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Application Shells and Service Workers: sw-toolbox and Polymer


Building a ServiceWorker using Google libraries #

Google provides an abstraction layer over Service Workers called sw-toolbox that hides a lot of the complexities of a Service Worker without sacrificing functionality.

The example below uses sw-toolbox to create a serviceworker that precaches the application shell and treats everything else as a default with a network-first  strategy.

(global => {
  'use strict';

  // Load the sw-toolbox library.

  // List of files to precache. This should be automated.

  // Turn on debug logging, visible in the Developer Tools' console.
  global.toolbox.options.debug = true;

  // precache the files in FILES_TO_PRECACHE

  // By default, all requests will use the toolbox.networkFirst cache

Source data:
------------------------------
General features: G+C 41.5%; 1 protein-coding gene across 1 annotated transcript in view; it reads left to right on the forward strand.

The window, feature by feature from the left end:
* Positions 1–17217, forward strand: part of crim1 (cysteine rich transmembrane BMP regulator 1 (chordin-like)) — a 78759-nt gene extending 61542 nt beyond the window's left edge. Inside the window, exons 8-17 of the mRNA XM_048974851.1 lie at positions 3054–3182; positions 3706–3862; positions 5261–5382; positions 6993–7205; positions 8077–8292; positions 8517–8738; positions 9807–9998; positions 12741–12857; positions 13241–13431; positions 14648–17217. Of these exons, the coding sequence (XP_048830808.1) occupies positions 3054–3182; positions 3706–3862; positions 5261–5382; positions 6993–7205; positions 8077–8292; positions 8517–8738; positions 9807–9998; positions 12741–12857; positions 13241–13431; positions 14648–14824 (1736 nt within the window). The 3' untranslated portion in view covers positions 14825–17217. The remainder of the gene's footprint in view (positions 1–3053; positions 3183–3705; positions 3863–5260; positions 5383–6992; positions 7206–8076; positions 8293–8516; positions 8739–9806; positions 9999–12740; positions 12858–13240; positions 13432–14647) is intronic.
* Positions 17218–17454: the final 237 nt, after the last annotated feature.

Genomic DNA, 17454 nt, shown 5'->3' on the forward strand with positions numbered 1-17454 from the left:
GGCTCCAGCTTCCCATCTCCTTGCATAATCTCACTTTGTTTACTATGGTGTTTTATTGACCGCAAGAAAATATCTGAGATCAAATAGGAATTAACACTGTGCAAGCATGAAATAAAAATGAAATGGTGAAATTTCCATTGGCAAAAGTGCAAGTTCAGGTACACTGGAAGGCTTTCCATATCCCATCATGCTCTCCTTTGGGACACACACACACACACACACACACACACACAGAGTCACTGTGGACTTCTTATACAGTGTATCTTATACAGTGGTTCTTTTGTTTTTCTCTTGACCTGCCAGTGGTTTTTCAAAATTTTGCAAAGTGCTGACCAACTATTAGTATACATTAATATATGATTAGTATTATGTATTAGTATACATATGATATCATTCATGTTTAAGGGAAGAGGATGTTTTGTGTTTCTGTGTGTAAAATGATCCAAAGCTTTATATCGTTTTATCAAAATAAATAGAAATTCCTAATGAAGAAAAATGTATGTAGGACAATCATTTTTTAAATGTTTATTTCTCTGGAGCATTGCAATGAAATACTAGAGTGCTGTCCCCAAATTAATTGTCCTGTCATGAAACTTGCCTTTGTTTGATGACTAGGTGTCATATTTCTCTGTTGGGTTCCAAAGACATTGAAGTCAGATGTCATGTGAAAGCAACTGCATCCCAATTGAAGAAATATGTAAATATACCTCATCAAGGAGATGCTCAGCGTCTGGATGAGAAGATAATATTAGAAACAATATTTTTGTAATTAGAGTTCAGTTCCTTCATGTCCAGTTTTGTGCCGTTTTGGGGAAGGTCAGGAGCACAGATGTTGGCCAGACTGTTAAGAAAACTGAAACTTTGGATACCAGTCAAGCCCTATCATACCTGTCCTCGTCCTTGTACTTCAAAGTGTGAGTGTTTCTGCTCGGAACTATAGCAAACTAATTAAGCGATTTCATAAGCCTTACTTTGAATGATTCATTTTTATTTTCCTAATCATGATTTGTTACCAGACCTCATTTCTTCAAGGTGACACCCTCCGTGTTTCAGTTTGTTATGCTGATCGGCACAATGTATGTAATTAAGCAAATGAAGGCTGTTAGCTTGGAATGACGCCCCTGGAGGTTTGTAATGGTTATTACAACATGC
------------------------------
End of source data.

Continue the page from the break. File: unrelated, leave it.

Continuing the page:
// strategy, and their responses will be stored in the default cache.
  global.toolbox.router.default = global.toolbox.networkFirst;

  // Boilerplate to ensure our service worker takes control of the page 
  // as soon as possible.
      event => event.waitUntil(global.skipWaiting()));
      event => event.waitUntil(global.clients.claim()));

Building a ServiceWorker using Polymer Platinum Elements #

This is not an article about Polymer or the platinum-sw element. It is mentioned just for completeness sake.

Polymer provides elements to create Service Workers and cache sitting on top of sw-toolbox. The partial example below, taken from the platinum-sw distribution shows how to configure the Polymer Service Worker element .

We can also choose to incorporate the platinum-sw element inside other elements like we do for our Ajax calls.

    <template is="dom-bind" id="page-template">
      <platinum -sw-register skip-waiting
        </platinum><platinum -sw-cache default-cache-strategy="networkFirst"

The precacheList element can be created manually or automated as part of a build process.

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